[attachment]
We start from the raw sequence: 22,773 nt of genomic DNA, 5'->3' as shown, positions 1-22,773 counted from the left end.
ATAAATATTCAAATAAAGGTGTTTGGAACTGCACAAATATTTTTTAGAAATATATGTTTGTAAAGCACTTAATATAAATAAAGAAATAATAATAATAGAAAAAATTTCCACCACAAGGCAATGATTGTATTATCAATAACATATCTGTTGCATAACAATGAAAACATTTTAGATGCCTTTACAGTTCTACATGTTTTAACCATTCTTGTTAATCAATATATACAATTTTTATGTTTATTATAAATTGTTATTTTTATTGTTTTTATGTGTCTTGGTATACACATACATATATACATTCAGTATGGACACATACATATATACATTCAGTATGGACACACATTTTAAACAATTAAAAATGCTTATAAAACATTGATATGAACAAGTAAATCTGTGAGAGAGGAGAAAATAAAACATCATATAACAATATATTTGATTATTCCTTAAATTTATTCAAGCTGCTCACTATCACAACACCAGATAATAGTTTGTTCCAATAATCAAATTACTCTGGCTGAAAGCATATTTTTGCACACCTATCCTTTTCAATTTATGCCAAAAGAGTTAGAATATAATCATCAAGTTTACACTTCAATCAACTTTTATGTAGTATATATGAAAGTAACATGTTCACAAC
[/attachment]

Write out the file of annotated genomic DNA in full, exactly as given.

We start from the raw sequence: 22,773 nt of genomic DNA, 5'->3' as shown, positions 1-22,773 counted from the left end.
ATAAATATTCAAATAAAGGTGTTTGGAACTGCACAAATATTTTTTAGAAATATATGTTTGTAAAGCACTTAATATAAATAAAGAAATAATAATAATAGAAAAAATTTCCACCACAAGGCAATGATTGTATTATCAATAACATATCTGTTGCATAACAATGAAAACATTTTAGATGCCTTTACAGTTCTACATGTTTTAACCATTCTTGTTAATCAATATATACAATTTTTATGTTTATTATAAATTGTTATTTTTATTGTTTTTATGTGTCTTGGTATACACATACATATATACATTCAGTATGGACACATACATATATACATTCAGTATGGACACACATTTTAAACAATTAAAAATGCTTATAAAACATTGATATGAACAAGTAAATCTGTGAGAGAGGAGAAAATAAAACATCATATAACAATATATTTGATTATTCCTTAAATTTATTCAAGCTGCTCACTATCACAACACCAGATAATAGTTTGTTCCAATAATCAAATTACTCTGGCTGAAAGCATATTTTTGCACACCTATCCTTTTCAATTTATGCCAAAAGAGTTAGAATATAATCATCAAGTTTACACTTCAATCAACTTTTATGTAGTATATATGAAAGTAACATGTTCACAAC